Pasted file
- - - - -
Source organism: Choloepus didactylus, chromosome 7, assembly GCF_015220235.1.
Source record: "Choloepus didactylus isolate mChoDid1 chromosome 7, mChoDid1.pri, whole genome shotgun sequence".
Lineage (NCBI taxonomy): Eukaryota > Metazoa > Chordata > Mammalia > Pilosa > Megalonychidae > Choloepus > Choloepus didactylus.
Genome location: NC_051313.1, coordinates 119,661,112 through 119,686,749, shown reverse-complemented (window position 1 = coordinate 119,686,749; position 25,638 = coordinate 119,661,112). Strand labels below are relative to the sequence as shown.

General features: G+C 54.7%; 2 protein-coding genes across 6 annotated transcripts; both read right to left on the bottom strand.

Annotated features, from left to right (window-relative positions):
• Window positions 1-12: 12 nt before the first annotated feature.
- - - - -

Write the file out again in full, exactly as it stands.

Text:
Source organism: Choloepus didactylus, chromosome 7, assembly GCF_015220235.1.
Source record: "Choloepus didactylus isolate mChoDid1 chromosome 7, mChoDid1.pri, whole genome shotgun sequence".
Lineage (NCBI taxonomy): Eukaryota > Metazoa > Chordata > Mammalia > Pilosa > Megalonychidae > Choloepus > Choloepus didactylus.
Genome location: NC_051313.1, coordinates 119,661,112 through 119,686,749, shown reverse-complemented (window position 1 = coordinate 119,686,749; position 25,638 = coordinate 119,661,112). Strand labels below are relative to the sequence as shown.

General features: G+C 54.7%; 2 protein-coding genes across 6 annotated transcripts; both read right to left on the bottom strand.

Annotated features, from left to right (window-relative positions):
• Window positions 1-12: 12 nt before the first annotated feature.